All elements are made of the same stuff; protons, neutrons and electrons – just organized differently.
Take carbon, for example. The nucleus of all carbon atoms contains 6 protons. Surrounding the nucleus are 6 electrons, contained in two shells. Within these shells are orbitals.
Carbon’s electron configuration is most simply written in shorthand: 1s² 2s² 2p². This says that carbon’s first two electrons reside in the “s-orbital” of the first shell. Its third and fourth electrons lie in the s-orbital of the second shell. The fifth and sixth electrons are second shell “p-orbital” electrons.
Why is Carbon Special?
Carbon is special because its atoms can bond to each other to a practically unlimited degree. This is possible because of carbon’s electron configuration. To understand how this is so, it is important to touch on orbital theory. Empirical data proves that atomic orbitals hybridize to form molecular orbitals.
It is important to point out a few ground rules in understanding the unique properties of carbon.
- Orbitals hold a maximum of two electrons.
- When all orbitals within a shell are filled, the shell is closed.
- Different orbital types—s, p, d, f and g—have unique spatial symmetry.
S-orbitals are spatially symmetrical – they’re spherical, or ball-shaped. P-orbitals are shaped like barbells, directed along an axis. So p-orbital electrons are subdivided into px-orbital, py-orbital and pz-orbital electrons.
Scientists realized in order to explain the geometry of molecular carbon bonds, it’s necessary to apply the concept of hybridization. They also recognized that closed shells do not participate in the hybridization, but unfilled shells do; even if some of the orbitals within the shell are filled.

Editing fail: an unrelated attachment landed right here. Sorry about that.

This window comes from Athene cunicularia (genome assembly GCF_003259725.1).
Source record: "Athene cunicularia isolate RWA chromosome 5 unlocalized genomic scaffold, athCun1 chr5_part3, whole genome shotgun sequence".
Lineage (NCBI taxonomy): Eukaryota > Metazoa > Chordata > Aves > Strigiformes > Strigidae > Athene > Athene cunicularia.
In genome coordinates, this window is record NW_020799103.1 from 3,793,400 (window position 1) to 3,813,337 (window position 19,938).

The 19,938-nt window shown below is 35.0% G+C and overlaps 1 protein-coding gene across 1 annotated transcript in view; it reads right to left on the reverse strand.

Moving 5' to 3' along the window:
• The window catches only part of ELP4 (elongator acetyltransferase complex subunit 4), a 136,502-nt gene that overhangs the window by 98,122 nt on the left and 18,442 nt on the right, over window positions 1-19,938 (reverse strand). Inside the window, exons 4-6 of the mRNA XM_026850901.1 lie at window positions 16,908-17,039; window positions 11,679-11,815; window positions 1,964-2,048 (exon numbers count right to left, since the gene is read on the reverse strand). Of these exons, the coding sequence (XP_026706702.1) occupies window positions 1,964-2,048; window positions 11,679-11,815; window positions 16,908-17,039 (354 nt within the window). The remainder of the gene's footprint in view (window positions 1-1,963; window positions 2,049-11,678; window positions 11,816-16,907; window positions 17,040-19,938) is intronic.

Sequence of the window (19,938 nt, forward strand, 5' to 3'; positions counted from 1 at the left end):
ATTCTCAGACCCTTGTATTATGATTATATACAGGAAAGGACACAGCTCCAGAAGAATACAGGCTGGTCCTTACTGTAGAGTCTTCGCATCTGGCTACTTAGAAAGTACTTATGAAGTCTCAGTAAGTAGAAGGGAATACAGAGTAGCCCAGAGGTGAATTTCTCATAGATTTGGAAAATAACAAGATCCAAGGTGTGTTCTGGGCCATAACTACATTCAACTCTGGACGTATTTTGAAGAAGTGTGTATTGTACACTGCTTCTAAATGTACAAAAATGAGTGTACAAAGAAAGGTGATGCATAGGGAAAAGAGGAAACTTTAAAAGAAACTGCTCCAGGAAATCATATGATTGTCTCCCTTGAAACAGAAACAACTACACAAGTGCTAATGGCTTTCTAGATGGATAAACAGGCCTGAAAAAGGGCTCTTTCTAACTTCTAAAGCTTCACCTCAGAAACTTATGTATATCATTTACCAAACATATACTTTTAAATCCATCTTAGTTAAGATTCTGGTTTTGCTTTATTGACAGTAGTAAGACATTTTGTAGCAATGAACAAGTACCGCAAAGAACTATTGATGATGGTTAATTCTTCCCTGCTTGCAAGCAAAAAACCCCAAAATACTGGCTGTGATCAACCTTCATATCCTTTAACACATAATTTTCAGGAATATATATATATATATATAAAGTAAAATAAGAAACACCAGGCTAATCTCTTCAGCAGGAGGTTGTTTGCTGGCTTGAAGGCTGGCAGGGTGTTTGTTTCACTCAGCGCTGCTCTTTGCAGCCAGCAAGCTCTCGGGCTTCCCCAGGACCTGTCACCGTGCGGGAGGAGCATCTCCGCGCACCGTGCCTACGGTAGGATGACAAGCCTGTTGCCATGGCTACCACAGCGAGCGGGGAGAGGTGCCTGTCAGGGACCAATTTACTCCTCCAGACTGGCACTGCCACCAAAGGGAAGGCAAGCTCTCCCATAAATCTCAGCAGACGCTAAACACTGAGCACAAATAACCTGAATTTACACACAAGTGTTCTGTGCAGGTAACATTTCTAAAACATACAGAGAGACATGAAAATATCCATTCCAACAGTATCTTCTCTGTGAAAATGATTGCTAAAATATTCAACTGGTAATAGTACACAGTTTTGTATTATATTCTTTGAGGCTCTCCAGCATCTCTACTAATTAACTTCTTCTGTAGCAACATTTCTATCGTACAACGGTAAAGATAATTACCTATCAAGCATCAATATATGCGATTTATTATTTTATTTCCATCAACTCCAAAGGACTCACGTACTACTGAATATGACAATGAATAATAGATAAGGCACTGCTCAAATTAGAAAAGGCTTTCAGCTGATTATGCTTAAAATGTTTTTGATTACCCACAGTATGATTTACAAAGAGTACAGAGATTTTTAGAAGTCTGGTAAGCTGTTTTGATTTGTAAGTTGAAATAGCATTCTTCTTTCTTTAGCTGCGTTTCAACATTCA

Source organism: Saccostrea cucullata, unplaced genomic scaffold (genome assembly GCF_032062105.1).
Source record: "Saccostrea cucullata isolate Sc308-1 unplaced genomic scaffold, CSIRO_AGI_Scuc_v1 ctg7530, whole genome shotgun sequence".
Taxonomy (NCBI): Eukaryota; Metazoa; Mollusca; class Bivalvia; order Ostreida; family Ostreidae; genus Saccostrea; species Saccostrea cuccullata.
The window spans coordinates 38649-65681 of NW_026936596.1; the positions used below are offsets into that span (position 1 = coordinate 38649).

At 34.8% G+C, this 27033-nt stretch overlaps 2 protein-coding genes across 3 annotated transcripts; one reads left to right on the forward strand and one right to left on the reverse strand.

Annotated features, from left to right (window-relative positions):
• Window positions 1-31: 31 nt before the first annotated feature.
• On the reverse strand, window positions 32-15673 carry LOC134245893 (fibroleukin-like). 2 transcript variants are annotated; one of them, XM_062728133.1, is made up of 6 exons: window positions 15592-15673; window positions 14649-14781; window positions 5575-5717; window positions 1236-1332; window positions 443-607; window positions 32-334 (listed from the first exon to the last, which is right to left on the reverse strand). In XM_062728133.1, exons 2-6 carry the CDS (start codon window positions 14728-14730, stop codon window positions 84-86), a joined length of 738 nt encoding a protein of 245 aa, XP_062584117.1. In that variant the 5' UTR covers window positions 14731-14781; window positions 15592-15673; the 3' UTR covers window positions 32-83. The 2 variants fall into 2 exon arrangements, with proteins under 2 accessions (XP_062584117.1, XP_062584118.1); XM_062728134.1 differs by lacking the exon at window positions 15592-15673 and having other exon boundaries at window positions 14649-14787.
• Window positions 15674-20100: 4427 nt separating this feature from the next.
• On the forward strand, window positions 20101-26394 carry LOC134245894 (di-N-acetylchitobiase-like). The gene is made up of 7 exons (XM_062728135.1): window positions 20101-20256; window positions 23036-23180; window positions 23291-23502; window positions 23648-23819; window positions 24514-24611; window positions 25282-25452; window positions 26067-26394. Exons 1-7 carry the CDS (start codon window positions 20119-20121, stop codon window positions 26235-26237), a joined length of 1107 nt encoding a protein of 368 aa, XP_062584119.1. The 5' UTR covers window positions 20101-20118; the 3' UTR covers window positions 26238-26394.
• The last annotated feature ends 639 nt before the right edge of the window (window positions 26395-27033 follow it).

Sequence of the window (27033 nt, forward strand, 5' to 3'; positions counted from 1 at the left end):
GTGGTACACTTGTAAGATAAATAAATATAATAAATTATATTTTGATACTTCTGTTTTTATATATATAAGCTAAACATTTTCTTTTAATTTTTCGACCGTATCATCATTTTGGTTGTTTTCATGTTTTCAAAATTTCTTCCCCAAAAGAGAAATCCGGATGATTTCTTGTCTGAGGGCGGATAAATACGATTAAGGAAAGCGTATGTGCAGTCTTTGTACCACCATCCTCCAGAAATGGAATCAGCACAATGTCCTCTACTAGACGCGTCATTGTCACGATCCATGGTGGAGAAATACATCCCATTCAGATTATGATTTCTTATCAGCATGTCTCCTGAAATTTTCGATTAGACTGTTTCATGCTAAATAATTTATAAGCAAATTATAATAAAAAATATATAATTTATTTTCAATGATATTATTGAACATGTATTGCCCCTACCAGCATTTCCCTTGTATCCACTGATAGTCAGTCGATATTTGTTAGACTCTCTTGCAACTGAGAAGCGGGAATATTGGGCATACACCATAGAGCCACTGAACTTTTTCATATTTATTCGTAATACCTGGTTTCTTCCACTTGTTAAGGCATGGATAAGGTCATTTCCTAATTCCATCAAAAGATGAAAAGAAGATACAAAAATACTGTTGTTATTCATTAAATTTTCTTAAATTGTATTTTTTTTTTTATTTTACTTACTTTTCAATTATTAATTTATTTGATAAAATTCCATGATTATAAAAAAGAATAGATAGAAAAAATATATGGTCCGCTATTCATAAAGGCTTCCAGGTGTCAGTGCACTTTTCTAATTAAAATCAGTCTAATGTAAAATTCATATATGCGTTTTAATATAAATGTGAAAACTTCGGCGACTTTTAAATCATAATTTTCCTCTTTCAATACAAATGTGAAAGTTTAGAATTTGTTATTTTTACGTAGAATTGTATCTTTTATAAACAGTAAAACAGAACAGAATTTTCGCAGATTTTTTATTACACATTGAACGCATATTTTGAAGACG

Carbon’s first shell is closed. The second shell is not closed. All four 2s- and 2p-orbital electrons participate. In addition, the orbitals themselves combine to form new—molecular—orbitals, having a uniform but different geometry than any of the participant atomic orbitals.
Since there were one s- and three p- atomic orbitals involved in the hybridization, the molecular orbitals are called sp³ molecular orbitals. The geometry of these orbitals is tetrahedral – a tetrahedron is a three-dimensional shape that looks like a three-sided pyramid. It has four faces: Three sides, and a bottom.
The number of single bonds that each carbon atom can form is four. Linking to itself, carbon fills each of its new orbitals completely. Its tetrahedral bonds are unstrained, relatively short and strong.
How Special is Carbon?
The ability of carbon to bond to itself to make a host of compounds makes it ideal as a base for the complexities of the chemistry of life. Simple carbon chains can be lengthened and have functionality added to form useful polymers. Even in its elemental form, carbon can form sheets, tubes, complex geodesic structures and crystals. Yes, carbon is special because carbon bonds to itself.